Whether man-made or natural, the charms of South Padre Island are pretty much impossible to resist. Venturing into the natural and man-made wilds of South Padre Island.
Day 1 This won’t be true for long, though, as we are nearly to Padre Island, which boasts one of the longest expanses of sandy beach in the world. Located a short distance from Mexico and named for the priest who turned the unclaimed strip into a cattle ranch in the early 1800’s, Padre stretches 130 miles and has a split personality.
The northern end is known for its protected national seashore, which is almost as wild and isolated as when the Karankawa made camp there. The southern tip, our destination, is associated with a different kind of wildness: that of rowdy spring breakers who come to raid the bars of their frozen drinks and the souvenir shops of their neon tees.
North toward Clayton’s (6900 Padre Blvd., 956-761-5900), allegedly the biggest beach bar in the state. Yet as thirsty as we are, once out of the car, we instinctively walk right past the drinks and straight for the shoreline, baptizing our bare feet in the surf.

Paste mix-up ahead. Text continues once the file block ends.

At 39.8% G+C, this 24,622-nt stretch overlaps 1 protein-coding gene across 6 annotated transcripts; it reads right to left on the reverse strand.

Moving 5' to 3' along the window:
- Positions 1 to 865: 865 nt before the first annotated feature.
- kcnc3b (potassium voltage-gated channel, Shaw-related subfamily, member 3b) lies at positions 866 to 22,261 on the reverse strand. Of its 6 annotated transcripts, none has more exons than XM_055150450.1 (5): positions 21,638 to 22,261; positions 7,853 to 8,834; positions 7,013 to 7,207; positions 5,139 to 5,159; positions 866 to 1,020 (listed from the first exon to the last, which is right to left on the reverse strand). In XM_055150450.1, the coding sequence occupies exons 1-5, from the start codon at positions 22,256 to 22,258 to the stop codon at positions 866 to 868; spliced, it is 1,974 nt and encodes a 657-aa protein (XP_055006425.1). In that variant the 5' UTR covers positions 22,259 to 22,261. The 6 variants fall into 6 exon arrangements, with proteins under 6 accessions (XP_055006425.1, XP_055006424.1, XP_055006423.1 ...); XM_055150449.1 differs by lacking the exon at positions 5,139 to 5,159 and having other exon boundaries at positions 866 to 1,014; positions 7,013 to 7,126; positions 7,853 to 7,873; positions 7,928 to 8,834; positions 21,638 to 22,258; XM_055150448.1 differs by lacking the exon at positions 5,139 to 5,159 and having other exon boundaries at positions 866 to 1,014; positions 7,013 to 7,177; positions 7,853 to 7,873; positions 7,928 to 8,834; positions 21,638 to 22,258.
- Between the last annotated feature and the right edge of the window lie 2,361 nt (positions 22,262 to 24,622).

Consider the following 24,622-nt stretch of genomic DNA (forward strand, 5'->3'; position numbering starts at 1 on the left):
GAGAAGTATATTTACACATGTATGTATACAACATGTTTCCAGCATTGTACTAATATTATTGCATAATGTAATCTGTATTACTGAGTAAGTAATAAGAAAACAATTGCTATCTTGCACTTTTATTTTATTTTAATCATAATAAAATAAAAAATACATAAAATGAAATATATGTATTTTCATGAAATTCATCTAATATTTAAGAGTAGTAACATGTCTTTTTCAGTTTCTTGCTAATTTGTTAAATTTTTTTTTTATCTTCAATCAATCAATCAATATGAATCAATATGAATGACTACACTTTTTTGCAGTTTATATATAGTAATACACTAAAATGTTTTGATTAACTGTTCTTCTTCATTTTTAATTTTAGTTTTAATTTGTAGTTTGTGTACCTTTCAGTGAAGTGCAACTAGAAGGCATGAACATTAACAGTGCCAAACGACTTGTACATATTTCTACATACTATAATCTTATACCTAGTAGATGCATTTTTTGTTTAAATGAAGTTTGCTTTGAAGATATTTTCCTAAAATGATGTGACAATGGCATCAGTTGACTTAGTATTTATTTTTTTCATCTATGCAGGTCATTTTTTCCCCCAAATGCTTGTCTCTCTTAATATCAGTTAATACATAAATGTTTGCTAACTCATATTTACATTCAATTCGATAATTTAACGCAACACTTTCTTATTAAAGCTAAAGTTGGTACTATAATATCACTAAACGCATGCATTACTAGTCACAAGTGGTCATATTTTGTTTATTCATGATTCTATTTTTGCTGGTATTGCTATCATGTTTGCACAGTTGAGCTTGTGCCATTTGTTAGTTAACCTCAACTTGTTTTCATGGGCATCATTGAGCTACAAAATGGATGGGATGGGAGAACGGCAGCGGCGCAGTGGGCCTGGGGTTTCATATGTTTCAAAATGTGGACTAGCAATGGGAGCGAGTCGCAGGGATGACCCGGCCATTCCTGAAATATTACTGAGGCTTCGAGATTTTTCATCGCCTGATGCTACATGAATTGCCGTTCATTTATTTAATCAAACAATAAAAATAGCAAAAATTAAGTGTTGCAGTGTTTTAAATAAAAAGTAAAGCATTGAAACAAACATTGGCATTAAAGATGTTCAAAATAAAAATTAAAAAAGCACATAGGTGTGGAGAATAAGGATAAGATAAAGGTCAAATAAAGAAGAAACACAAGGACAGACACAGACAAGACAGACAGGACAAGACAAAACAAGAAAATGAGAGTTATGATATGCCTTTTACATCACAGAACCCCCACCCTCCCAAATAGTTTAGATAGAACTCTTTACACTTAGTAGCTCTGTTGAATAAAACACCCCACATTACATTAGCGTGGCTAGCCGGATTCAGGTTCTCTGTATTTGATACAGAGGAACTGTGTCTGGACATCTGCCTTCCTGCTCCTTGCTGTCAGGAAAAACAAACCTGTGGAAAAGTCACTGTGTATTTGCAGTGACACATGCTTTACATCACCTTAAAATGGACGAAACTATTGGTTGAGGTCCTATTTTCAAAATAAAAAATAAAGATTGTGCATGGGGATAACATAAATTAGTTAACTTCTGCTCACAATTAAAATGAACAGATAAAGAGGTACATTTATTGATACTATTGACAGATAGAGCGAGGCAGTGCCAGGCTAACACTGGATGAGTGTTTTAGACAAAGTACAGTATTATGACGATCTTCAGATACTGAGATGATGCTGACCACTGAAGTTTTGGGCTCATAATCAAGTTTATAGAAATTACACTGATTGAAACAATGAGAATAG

A twelve-story hotel on Padre’s south end—we make for the pool, passing the giant frog with a red slide for a tongue on our way to the swim-up bar.
Day 2 Our arrival at Sea Turtle Inc. (6617 Padre Blvd., 956-761-4511), an open-air rescue center, is fortuitously timed. Allison, the resident one-flippered celebrity, has on her carbon-fiber prosthesis and has just been released into a large tank for her daily three-hour constitutional.
Our next spot, the South Padre Island Birding and Nature Center (6801 Padre Blvd., 956-243-8179), is just half a block over, but no one wants to leave the turtles (some as small as my hand, others as big as my coffee table)—until we hear promise of a possible alligator sighting.
That other elusive deity—the sun—is now out in full force. On the beach at the Pearl, we rent four lounge chairs and set up camp under two umbrellas. Over the next few hours, I alternate between dips in the surf and shaded catnaps.
Day 3 Scanning the Gulf shore for seashells, we crave—what else?—seafood. If any of us were skilled fishermen, we could take advantage of the “you hook it, we’ll cook it” policy at Pier 19, a long yellow box on stilts. The small boat fits six in addition to our captain and his trusted scout, Gorgi, who has four legs and better hearing than the rest of us.
On our return, we cross underneath the causeway, and I feel glum knowing we’ll soon be back on the mainland and heading home. Of course, the guy at the rental car company did say we could always extend our reservation. I think that’s exactly what we’ll do.